Micah was a prophet from the southern kingdom of Judah, probably under king Zedekiah, the last Davidic king (597-587). He was roughly a contemporary of Isaiah, Hosea, and Amos. Micah’s prophecies condemn both Samaria and Jerusalem. His message was that we ought to emulate God. In a day when both kingdoms were corrupt and wicked, Micah’s prophecies centered on three topics: (1) the destruction of Samaria (the northern kingdom, Israel) and Jerusalem (the southern kingdom, Judah) because of transgression; (2) the coming Messiah and his birthplace in Bethlehem; (3) and words of council, chastisement and comfort from the Lord.

Question: How does Micah’s description of what the Lord requires of us (“to do justly, love mercy, and walk humbly”) encapsulate the essence of the gospel? Do we sometimes let other aspects of our religious life keep us from grasping this vital principle? What about aspects of our non-religious life?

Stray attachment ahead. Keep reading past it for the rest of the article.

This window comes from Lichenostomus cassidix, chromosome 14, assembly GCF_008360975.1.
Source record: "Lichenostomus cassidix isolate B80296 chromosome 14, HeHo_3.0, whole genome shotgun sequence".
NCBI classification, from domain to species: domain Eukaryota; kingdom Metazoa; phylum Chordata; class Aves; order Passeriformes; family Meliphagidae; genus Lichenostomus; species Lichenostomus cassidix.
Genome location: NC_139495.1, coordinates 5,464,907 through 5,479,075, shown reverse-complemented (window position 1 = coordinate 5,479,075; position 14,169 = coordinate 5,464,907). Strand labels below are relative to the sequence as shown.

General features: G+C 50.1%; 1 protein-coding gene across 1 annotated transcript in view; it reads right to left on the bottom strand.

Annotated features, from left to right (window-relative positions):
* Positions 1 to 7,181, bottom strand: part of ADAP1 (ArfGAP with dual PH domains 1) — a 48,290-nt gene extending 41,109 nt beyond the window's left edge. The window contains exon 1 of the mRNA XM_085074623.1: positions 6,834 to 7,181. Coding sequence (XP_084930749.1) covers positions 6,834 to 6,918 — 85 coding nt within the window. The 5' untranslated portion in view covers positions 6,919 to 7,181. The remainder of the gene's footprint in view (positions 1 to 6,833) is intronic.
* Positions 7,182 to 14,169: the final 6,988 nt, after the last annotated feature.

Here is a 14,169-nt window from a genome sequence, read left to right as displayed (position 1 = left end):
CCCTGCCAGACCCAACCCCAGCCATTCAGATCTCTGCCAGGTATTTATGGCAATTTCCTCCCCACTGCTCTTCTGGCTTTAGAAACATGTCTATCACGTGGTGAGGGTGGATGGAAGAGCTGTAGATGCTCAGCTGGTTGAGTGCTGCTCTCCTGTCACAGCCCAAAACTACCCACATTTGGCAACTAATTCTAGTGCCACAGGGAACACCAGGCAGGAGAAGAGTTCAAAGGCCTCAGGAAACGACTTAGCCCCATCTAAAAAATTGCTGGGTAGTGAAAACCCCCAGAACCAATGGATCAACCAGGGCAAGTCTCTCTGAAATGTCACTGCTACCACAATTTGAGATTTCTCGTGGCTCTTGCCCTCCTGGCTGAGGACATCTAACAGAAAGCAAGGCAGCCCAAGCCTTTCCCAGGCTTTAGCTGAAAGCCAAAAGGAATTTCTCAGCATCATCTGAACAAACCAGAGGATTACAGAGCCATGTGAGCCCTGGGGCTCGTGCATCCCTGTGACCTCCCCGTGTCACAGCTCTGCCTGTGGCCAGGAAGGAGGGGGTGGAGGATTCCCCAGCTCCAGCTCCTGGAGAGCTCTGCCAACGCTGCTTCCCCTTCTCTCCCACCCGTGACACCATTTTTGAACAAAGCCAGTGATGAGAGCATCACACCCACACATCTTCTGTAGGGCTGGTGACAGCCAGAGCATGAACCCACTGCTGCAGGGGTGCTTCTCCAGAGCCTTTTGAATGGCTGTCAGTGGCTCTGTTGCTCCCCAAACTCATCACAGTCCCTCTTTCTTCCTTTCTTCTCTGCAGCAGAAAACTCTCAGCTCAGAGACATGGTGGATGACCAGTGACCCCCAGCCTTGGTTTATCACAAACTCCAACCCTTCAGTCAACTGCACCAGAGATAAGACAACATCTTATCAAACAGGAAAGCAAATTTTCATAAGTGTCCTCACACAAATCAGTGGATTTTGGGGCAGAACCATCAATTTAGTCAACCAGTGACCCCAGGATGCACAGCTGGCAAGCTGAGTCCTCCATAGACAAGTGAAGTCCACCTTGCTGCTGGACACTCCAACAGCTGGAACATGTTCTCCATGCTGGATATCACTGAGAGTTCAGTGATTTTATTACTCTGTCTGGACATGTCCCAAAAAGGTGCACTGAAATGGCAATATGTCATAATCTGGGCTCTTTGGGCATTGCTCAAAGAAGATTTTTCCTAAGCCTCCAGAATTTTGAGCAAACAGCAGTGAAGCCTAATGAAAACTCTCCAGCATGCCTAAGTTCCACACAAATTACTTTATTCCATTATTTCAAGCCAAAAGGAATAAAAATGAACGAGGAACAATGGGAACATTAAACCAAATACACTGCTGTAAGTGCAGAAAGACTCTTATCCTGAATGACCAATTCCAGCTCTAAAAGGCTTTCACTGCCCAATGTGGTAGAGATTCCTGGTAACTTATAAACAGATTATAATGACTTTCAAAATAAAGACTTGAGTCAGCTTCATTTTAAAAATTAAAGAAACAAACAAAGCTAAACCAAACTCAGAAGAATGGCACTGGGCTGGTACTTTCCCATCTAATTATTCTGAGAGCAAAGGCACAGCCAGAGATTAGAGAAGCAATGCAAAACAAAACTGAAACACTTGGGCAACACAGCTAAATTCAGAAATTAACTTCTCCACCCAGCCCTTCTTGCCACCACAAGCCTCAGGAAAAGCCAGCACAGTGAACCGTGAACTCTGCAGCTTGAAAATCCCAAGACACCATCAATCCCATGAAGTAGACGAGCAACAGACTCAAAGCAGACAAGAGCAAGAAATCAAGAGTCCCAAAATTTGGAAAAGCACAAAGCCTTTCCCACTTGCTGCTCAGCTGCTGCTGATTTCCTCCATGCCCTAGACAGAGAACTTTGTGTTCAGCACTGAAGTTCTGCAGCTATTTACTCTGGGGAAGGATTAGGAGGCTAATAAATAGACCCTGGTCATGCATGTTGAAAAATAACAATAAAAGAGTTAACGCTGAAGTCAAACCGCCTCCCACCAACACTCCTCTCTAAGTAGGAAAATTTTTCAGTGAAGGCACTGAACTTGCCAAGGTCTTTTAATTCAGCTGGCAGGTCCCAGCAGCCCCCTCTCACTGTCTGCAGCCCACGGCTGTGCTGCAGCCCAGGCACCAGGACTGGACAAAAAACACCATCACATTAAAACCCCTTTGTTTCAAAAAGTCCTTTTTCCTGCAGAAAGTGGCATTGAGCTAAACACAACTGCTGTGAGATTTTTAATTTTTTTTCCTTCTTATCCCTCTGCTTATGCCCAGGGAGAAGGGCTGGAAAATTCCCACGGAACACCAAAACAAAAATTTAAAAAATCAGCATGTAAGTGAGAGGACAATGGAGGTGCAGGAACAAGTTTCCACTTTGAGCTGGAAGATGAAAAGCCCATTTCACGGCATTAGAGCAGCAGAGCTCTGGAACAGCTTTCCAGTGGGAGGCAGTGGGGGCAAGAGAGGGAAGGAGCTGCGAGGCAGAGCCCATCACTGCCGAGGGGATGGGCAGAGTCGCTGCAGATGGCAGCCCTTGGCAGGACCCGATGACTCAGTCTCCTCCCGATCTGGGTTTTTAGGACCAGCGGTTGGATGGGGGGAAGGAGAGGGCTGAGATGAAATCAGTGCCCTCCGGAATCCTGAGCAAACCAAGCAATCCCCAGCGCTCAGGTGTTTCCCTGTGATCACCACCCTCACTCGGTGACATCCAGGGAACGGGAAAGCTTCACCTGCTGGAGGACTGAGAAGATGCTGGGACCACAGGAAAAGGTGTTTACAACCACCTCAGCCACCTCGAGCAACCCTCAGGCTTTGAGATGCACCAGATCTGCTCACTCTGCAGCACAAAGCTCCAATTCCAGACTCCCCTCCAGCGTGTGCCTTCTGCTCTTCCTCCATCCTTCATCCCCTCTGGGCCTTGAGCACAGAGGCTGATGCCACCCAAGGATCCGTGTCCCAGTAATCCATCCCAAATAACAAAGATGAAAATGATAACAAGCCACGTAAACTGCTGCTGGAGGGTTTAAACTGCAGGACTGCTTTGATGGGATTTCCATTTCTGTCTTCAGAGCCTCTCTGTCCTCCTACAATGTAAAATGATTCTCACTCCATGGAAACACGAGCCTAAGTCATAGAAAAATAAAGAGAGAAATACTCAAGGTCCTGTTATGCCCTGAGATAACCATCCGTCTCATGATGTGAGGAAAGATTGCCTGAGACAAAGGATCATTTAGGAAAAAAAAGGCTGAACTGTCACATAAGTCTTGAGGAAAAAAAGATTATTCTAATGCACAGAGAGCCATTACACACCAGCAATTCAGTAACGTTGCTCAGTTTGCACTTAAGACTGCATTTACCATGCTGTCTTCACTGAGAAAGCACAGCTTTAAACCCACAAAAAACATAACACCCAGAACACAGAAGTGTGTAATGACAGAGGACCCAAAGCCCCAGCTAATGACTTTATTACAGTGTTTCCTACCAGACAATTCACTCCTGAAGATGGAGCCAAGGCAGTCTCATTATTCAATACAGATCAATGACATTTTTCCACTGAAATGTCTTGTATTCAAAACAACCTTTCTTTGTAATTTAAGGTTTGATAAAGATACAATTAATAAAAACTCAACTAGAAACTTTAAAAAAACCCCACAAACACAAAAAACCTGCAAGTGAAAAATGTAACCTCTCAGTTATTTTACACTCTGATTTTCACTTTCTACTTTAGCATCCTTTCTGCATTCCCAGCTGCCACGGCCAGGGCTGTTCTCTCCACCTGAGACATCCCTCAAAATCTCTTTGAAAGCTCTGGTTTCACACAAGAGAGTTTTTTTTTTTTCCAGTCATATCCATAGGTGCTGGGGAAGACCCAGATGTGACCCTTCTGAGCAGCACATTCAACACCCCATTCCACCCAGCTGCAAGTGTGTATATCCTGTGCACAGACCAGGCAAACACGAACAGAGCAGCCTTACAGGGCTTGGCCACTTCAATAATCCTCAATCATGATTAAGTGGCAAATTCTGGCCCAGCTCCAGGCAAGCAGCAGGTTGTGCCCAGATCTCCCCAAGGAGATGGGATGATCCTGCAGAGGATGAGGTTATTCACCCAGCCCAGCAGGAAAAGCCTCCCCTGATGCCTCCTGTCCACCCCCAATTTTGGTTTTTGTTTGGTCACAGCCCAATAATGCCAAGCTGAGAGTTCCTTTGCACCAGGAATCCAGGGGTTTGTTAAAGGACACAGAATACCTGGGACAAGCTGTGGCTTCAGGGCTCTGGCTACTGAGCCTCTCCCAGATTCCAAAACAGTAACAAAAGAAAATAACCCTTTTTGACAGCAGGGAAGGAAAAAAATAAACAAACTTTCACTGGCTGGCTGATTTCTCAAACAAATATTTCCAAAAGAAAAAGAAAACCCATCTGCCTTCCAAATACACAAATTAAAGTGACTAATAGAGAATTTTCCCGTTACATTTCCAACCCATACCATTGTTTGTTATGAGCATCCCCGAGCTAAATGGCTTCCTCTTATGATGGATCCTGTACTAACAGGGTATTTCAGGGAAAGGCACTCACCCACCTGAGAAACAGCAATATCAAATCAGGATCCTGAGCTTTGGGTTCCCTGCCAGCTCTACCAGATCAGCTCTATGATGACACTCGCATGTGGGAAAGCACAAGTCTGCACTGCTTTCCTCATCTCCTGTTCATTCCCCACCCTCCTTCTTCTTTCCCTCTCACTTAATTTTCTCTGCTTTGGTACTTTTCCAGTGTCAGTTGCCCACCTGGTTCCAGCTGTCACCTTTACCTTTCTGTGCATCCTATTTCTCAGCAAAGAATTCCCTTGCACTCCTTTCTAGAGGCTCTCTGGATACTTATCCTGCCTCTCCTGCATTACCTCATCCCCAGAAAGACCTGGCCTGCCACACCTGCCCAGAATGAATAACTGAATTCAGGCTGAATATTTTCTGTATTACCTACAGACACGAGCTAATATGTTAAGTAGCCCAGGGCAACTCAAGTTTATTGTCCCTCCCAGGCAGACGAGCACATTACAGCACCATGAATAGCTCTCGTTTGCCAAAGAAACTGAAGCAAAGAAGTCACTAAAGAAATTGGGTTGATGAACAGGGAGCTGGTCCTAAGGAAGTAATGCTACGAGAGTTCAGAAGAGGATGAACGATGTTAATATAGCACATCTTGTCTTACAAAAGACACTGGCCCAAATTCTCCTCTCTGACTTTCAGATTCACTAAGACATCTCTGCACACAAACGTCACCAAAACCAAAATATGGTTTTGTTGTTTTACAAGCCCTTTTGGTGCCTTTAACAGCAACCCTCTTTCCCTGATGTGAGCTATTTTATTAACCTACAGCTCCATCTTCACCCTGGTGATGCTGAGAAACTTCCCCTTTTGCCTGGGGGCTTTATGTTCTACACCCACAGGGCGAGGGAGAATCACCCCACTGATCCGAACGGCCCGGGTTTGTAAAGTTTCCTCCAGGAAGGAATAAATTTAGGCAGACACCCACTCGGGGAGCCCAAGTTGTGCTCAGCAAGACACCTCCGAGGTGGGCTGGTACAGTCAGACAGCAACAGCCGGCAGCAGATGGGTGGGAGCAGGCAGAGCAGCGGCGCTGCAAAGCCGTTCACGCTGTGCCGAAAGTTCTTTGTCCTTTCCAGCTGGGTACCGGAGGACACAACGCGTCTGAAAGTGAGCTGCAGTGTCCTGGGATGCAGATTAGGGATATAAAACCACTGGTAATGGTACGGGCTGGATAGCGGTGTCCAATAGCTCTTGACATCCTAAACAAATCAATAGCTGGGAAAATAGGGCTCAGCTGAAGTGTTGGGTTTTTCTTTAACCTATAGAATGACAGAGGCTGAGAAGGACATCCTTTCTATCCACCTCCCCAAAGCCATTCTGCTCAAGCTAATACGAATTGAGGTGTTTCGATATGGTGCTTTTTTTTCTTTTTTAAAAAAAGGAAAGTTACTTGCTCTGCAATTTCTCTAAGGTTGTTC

It is difficult to know when Joel prophesied. Tradition makes him a contemporary of Hosea during the reign of Joash, king of Judah (837 B.C.). But many believe that his book is one of the latest of the prophetic books (500 B.C. or somewhat later). Joel uses the natural disaster of a plague of insects (locusts, palmworms, cankerworms) to convey the terror, power and destruction of a coming destruction. In turn, that destruction serves as a type of the Lord’s apocalyptic coming, when the earth will be cleansed and burned by fire. Like most of these prophetic writers, Joel ends his prophecy with words of hope and a promise of restoration to the Israelites. Though we seldom refer to Joel, remember that Moroni quoted from his book when he first visited Joseph Smith, telling Joseph that Joel’s prophesy was about to be fulfilled.